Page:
It’s suddenly high season on Anna Maria Island. You can tell by the tremendous increase in traffic, by the length of time it takes to get a table at restaurants, and by the number of house-guests we locals are welcoming. One of the good things about having guests is that it gets us out to enjoy things we don’t usually do when we’re busy with work and daily routines. There are so many wonderful activities and attractions to enjoy on Anna Maria Island and in the nearby region. This week, a guest was the reason I visited Robinson Preserve for the first time. This lovely preserve is just across the bridge, accessible off of Manatee Avenue.
Robinson Preserve trail overbridge
Opened to the public July of 2008, this 487-acre natural area features 56 acres of diverse marshlands, 10 acres of uplands and open water. There are 2½ miles of kayaking and canoeing streams, and 6 nature trails, with 6 bridges, winding through the mangroves. The 500 foot boardwalk serves bird watchers well, and the trails are great for hiking, biking and horseback riding.
Sponsored in part by the County Conservation Land Management, the preserve houses endangered species like the gopher tortoise, indigo snakes and the Florida scrub jay.
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The waters in and around Anna Maria Island are perfect for kayaking, and there are more and more people enjoying it. Inside Bimini Bay, the conditions are particularly peaceful. Beginners or those who don’t know how to swim can feel very safe there. Surrounded by land, except for the channel out to Tampa Bay, the water is usually flat and it’s very shallow. In fact, it’s so shallow at low tides that even kayakers should pay close attention to water depth, in order not to damage the fragile sea grass floor of this environmentally important location. Just north of Holmes Beach City Hall is a park with a boat ramp, from which it is easy to kayak into Bimini Bay, under the bridge to Key Royal.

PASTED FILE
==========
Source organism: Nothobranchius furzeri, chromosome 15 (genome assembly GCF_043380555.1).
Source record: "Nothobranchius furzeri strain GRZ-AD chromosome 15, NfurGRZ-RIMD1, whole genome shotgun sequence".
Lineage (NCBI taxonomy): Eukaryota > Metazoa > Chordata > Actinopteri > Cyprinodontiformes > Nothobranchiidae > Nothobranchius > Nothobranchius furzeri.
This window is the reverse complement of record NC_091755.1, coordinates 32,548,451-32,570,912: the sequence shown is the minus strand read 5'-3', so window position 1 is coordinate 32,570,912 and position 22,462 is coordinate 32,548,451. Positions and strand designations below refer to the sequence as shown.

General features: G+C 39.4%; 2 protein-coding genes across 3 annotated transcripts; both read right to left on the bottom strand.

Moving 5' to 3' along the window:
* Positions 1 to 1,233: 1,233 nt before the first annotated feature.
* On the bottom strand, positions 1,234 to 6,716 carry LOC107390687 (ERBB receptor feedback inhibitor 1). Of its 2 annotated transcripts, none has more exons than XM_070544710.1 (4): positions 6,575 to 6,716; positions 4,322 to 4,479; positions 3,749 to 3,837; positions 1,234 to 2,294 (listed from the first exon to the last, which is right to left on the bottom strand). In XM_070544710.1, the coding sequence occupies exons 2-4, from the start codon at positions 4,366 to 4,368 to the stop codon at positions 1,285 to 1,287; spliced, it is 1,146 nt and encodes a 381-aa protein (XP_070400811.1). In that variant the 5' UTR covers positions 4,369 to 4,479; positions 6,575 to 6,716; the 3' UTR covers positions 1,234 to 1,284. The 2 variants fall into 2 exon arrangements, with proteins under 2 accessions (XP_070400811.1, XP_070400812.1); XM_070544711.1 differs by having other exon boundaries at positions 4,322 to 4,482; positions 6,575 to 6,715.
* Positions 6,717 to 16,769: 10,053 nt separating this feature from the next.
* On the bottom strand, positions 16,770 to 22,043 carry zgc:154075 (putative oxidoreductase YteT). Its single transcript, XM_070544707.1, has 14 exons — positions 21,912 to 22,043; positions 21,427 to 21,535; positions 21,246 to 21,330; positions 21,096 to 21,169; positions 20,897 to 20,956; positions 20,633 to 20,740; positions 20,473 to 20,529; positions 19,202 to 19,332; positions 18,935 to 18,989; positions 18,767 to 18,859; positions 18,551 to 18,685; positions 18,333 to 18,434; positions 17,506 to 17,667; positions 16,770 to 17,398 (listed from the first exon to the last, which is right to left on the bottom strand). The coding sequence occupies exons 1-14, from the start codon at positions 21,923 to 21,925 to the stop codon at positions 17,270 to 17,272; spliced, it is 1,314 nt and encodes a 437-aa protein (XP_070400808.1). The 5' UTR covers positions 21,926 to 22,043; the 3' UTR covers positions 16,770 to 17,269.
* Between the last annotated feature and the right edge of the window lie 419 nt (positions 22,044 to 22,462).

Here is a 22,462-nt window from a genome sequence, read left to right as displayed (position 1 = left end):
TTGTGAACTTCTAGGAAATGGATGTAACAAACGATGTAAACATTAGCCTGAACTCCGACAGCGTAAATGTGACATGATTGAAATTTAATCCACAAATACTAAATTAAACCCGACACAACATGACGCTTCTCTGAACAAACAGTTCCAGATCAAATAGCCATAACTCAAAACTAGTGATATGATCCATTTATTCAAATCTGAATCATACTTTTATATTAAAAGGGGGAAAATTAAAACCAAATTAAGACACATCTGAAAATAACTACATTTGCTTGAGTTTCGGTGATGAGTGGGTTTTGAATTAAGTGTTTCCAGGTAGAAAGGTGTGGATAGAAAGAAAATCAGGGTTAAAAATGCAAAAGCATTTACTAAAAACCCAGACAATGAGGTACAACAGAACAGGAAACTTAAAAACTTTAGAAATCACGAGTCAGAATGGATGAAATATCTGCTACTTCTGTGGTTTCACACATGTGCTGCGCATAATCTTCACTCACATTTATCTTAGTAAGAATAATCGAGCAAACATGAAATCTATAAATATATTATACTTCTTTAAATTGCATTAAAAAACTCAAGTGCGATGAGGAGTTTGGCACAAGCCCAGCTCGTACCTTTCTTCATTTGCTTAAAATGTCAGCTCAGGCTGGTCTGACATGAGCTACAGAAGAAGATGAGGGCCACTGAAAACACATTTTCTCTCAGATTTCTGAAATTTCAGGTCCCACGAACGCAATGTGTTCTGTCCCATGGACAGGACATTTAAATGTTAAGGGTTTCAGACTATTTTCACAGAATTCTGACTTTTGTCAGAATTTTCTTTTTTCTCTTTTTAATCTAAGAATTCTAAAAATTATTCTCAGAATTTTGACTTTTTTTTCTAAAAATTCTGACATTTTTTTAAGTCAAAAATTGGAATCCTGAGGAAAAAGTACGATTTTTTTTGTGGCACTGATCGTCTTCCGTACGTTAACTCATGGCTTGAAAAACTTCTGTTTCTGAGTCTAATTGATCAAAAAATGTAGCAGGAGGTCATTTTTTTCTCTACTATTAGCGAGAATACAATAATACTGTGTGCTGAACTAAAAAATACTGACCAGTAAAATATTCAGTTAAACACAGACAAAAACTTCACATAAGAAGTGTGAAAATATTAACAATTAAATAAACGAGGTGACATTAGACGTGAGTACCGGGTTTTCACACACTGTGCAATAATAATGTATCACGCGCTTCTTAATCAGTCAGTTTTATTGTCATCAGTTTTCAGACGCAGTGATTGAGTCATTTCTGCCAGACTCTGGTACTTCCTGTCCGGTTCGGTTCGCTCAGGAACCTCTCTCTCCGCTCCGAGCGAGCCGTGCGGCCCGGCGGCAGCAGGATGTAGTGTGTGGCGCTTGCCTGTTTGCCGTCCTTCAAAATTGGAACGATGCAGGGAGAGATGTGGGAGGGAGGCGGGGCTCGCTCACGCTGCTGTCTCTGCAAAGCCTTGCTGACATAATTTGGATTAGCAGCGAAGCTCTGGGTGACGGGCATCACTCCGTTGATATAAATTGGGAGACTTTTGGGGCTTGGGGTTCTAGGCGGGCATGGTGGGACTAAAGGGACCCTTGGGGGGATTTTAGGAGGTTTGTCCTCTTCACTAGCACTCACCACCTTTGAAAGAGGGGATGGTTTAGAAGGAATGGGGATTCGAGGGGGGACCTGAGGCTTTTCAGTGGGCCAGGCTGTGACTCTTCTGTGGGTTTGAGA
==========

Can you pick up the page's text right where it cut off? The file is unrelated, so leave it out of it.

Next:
Among the wildlife usually seen by kayakers in Bimini Bay are dolphins, with the occasional manatee. Birdlife is plentiful. Ospreys, pelicans and terns dive for fish. Gulls hang around hoping for scraps. Great blue herons can be seen nesting high in the Australian pines, or wading in the waters at low tide.
Sit-on-top kayaks require almost no instruction or technique, but it helps to keep a few things in mind. A stable way to get into these kayaks is by putting one’s bottom into the seat before trying to bring one’s legs on board. Paddling is quite straightforward, and it’s good to aim for rhythm. In addition to pulling back on the paddle with one hand, one pushes the other side of the paddle forward.
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